Julia, as usual, had missed color and pattern completely and was still on words. “Also, you’re the one who has to come up with the bucks for the feline senior cat chow. I should eat so good.”

  “Right.” Daisy scrunched up her face. She hated thinking about money, which was probably why she hadn’t had much for the past four years. “Maybe leaving teaching wasn’t such a good idea.”

  Julia straightened so fast, Liz opened an eye again.

  “Are you kidding? This is new. I can’t believe you’re doubting yourself.” She leaned across the table to stare into Daisy’s eyes. “Get a grip. Make some tea to go with these cookies. Tell me a story. Do something weird and unpractical so I’ll know you’re Daisy Flattery.”

  “Very funny.” Daisy pushed her chair back and went to find tea bags and her beat-up copper teakettle. She was sure the tea bags were in one of the canisters on the shelf, but the kettle could be anywhere. She opened the bottom cupboard and started pawing through the pans, books, and paintbrushes that had somehow taken up housekeeping together.

  “I’m not kidding.” Julia followed her to the sink. “I’ve known you for twelve years, and this is the first time I’ve heard you say you can’t do something.”

  Daisy was so outraged at the thought that she pulled her head out of the cupboard without giving herself enough clearance and smacked herself hard. “Ouch.” She rubbed her head through her springy curls. “I’m not saying I can’t make it as an artist.” Daisy stuck her head back into the cabinet and shoved aside her cookie sheets long enough to find her teakettle and yank it out. “I believe in myself. I just may have moved too fast.” She got up and filled the kettle from the faucet.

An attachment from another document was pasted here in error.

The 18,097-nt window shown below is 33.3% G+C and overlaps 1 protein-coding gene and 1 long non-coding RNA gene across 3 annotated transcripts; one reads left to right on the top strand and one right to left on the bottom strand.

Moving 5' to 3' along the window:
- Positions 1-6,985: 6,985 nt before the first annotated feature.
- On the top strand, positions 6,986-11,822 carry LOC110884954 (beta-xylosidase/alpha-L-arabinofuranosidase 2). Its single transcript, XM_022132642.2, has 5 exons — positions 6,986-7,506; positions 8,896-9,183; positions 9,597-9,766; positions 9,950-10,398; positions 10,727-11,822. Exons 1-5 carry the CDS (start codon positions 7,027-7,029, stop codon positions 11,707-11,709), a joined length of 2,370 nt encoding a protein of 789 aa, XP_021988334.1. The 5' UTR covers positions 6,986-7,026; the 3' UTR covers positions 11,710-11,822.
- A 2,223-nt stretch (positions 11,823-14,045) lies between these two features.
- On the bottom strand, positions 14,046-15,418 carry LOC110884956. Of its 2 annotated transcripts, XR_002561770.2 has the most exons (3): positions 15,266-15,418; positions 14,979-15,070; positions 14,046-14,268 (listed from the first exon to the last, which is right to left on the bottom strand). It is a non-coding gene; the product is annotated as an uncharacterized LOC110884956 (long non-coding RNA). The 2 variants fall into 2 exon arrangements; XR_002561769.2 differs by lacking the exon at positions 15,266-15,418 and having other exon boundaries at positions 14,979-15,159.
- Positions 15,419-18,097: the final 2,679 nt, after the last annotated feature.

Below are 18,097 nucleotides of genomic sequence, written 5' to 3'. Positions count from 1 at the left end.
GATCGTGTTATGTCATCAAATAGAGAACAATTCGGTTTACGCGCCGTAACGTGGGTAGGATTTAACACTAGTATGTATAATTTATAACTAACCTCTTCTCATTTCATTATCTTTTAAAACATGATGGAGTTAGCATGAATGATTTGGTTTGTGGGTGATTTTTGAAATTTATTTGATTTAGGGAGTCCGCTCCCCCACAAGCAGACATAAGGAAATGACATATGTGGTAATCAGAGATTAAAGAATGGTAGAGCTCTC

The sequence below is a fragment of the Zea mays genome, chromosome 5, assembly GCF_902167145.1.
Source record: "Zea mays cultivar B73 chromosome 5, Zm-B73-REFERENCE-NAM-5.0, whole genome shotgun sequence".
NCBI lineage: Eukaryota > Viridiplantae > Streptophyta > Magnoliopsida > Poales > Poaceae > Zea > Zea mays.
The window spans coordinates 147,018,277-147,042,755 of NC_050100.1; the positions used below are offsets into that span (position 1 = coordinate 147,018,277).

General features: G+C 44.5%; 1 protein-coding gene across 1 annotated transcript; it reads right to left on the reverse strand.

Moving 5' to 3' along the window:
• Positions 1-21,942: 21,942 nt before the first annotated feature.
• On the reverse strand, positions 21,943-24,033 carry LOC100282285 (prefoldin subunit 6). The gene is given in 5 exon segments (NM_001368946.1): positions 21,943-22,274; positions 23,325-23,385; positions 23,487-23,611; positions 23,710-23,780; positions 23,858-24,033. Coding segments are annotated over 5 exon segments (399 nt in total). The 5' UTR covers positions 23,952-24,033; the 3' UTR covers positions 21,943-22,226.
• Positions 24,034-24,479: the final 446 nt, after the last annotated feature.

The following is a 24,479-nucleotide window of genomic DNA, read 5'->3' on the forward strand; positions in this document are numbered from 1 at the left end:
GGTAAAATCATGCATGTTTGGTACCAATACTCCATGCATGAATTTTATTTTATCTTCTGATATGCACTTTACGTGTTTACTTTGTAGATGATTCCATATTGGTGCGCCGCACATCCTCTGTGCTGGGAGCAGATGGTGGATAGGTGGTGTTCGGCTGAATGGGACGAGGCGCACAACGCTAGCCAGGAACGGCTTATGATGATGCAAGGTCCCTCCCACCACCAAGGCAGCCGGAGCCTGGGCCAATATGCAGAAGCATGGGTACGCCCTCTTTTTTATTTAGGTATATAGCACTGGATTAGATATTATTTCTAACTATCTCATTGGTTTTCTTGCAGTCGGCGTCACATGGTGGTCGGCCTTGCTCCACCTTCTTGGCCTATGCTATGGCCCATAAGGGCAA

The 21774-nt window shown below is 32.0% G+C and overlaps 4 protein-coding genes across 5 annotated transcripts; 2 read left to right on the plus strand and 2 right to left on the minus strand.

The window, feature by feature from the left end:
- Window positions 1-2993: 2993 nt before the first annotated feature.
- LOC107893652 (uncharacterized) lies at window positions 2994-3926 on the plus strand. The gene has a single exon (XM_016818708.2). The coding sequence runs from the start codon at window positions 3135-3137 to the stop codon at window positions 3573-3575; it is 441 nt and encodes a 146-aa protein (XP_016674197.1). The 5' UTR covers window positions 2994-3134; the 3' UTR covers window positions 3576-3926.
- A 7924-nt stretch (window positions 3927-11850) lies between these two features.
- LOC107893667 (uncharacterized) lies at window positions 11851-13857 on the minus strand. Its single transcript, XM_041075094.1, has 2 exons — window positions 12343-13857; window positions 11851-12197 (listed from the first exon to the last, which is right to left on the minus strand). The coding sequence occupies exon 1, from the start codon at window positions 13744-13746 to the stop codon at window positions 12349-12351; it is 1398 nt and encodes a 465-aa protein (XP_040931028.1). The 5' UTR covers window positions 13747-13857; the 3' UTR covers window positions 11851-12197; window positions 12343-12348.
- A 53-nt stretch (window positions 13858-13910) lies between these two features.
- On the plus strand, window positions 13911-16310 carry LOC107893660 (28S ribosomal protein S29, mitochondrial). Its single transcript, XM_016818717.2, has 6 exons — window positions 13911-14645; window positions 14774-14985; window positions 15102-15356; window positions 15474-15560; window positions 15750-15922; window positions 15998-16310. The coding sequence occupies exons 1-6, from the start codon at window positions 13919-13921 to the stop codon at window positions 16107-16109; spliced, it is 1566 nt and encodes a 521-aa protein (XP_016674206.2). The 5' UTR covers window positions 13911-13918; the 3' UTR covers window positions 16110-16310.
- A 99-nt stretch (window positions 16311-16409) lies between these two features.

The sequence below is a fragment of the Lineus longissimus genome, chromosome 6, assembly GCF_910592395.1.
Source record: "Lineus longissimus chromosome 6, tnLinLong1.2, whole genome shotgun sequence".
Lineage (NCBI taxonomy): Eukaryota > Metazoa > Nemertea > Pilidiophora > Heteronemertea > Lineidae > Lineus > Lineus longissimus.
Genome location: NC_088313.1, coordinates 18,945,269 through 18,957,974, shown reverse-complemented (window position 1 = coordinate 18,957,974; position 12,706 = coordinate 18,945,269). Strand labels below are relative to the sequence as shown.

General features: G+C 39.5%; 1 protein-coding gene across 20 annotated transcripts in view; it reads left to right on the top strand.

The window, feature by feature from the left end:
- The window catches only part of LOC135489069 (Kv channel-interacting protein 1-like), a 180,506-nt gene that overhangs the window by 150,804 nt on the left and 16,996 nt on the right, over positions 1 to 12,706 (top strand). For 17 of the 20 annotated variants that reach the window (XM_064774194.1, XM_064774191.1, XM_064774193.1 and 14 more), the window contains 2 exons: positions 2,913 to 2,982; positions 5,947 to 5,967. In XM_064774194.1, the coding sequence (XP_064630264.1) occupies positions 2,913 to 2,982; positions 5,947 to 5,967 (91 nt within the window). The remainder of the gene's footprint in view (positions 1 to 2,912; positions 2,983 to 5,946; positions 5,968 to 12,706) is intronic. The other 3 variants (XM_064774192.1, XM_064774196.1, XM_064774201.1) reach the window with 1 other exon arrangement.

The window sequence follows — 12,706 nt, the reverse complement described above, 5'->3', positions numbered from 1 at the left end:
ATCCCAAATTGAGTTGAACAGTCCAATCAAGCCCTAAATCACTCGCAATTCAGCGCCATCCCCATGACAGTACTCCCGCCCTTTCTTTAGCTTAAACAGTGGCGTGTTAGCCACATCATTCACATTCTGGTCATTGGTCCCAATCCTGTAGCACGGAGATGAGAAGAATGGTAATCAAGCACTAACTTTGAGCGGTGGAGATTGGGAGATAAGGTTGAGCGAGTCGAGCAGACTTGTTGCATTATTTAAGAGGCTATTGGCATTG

“Well, it’s not like you ever move slow.” Julia took down canisters one by one, finally finding the tea in a brown and silver square can. “Why did you put the tea in the can that says ‘cocoa’? Never mind. Constant Comment or Earl Grey?”

  “Earl Grey.” Daisy put the kettle on the stove and turned up the heat. “This is a serious moment, and I need a serious tea.”

  “Which is why I’m drinking Constant Comment.” Julia waggled her long fingers inside the canister and fished out two tea bags. “I have no serious moments.”

  “Well, pretend you’re having one for me.” Daisy sighed, envying Julia’s optimism. Of course, Julia hadn’t quit a safe and solid teaching job to become a painter, or spent the past four years living on her savings until she didn’t have any. Daisy felt her head pound. “Julia, I don’t think I can do this anymore. I’m tired of scraping to pay my bills, and I’m